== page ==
MORE THAN A NUMBER: National Human Trafficking Hotline reaching more survivors

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"A lot of times we find with survivors, they call multiple times to kind of build that support and trust, that's been taken away from them before they might actually ask for help."

Every year, millions of men, women, and children are trafficked worldwide – including right here in the United States. It can happen in any community and victims can be any age, race, gender, or nationality. We spoke with lawmakers, local officials, doctors, health officials, etc. ..on how they are trying to protect those victims.

WASHINGTON (WDVM) – You may have heard of the National Human Trafficking Hotline, but it’s a lot more than just a number to call when someone needs help.

Since 2007, the National Human Trafficking Hotline has been a vital asset for those seeking resources and help.

“Before, the National Human Trafficking Hotline existed, survivors didn’t have a resource they could reach out to 24/7, every day of the year,” said Caroline Diemar, director of the National Human Trafficking Hotline.

Diemar says it isn’t just a place to report tips, it can connect survivors to localized resources like law enforcement or legal help. It also provides a compassionate listening ear for someone who just needs to talk.

“A lot of times we find with survivors, they call multiple times to kind of build that support and trust, that’s been taken away from them before they might actually ask for help,” she added.

From 2017 to 2018, there was an 85% increase in survivors calling from Maryland.

“The hotline handled 25% more cases of human trafficking in 2018. While that’s a really sad thing to say, it’s great to see that more people are reaching out and that we’re collecting that information,” Diemar said.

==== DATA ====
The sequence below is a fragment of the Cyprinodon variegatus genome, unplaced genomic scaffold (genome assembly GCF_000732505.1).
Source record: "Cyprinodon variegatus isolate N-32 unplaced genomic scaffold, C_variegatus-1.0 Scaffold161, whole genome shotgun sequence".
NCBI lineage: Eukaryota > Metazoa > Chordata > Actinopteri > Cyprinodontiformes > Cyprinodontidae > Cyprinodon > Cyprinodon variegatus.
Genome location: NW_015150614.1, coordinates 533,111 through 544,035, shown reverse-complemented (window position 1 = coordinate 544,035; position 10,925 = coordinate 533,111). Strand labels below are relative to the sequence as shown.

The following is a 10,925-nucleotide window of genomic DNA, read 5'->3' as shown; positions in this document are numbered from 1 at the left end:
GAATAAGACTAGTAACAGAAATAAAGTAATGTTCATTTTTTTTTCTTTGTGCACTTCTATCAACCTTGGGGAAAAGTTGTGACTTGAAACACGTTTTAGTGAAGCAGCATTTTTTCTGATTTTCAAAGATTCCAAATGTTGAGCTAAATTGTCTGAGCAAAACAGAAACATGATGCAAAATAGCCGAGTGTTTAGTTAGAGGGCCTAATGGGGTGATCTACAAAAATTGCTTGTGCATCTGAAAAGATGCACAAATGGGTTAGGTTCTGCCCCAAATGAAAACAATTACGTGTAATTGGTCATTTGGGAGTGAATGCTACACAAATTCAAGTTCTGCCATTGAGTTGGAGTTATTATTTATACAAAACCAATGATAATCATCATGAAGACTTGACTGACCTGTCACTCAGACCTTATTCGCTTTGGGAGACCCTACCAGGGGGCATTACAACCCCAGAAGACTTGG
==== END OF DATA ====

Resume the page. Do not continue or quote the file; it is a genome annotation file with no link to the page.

You hear the word “hotline” and a phone call comes to mind, but you can actually contact the National Human Trafficking Hotline, by text, online chat, web forms and email. Texting and online chat were both added as communication options last year.

“We expect those to increase the amount of youth that are reaching out, which is a really great outlet for them because they are comfortable. It’s proven to be great for survivors, it gives them more anonymity and privacy when they’re reaching out,” Diemar said.

The hotline handles calls for all kinds of human trafficking. The most common types they handle are labor and sex trafficking.

“People in labor trafficking situations, same in sex trafficking but even more so in labor trafficking, might not recognize that they are a victim of trafficking. They may not feel comfortable reaching out for fears of repercussions,” she said.

In sex or labor trafficking cases, a victim may not have access to their own documents, they may have limited control over their finances, and they may be highly monitored and not able to speak for themselves.

They may show physical signs of abuse, like bruises. Sometimes they may owe their trafficker money that they’re not able to pay back, and sometimes people are hired under false pretenses about the nature of their work.

The hotline collects a lot of data about the current state of human trafficking in the U.S. and in local communities. Polaris, the non-profit that runs the hotline, hopes that information can make a difference.

“Communities can really look at tailoring their response, not just totally on sex trafficking or labor trafficking, but looking at the different types and tailoring it to what it looks like in their communities,” Diemar said.

The phone number for the National Human Trafficking Hotline is 1-888-373-7888. You can text the hotline at 233-733, that’s “BeFree.”

Copyright 2020 Nexstar Broadcasting, Inc. All rights reserved. This material may not be published, broadcast, rewritten, or redistributed.

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